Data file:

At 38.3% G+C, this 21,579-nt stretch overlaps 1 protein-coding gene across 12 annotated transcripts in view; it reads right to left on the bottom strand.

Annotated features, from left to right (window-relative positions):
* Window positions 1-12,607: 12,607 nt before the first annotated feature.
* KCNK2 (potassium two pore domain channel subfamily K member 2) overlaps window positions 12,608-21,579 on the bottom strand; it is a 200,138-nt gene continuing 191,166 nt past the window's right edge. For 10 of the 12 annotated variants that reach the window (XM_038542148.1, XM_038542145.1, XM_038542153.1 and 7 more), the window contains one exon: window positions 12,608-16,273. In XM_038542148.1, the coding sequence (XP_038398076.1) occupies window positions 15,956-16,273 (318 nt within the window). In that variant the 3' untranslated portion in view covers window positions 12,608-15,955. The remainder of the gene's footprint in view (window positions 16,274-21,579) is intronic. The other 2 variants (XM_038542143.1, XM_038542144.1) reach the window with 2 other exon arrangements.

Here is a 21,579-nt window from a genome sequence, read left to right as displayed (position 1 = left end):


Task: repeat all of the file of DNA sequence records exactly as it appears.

At 38.3% G+C, this 21,579-nt stretch overlaps 1 protein-coding gene across 12 annotated transcripts in view; it reads right to left on the bottom strand.

Annotated features, from left to right (window-relative positions):
* Window positions 1-12,607: 12,607 nt before the first annotated feature.
* KCNK2 (potassium two pore domain channel subfamily K member 2) overlaps window positions 12,608-21,579 on the bottom strand; it is a 200,138-nt gene continuing 191,166 nt past the window's right edge. For 10 of the 12 annotated variants that reach the window (XM_038542148.1, XM_038542145.1, XM_038542153.1 and 7 more), the window contains one exon: window positions 12,608-16,273. In XM_038542148.1, the coding sequence (XP_038398076.1) occupies window positions 15,956-16,273 (318 nt within the window). In that variant the 3' untranslated portion in view covers window positions 12,608-15,955. The remainder of the gene's footprint in view (window positions 16,274-21,579) is intronic. The other 2 variants (XM_038542143.1, XM_038542144.1) reach the window with 2 other exon arrangements.

Here is a 21,579-nt window from a genome sequence, read left to right as displayed (position 1 = left end):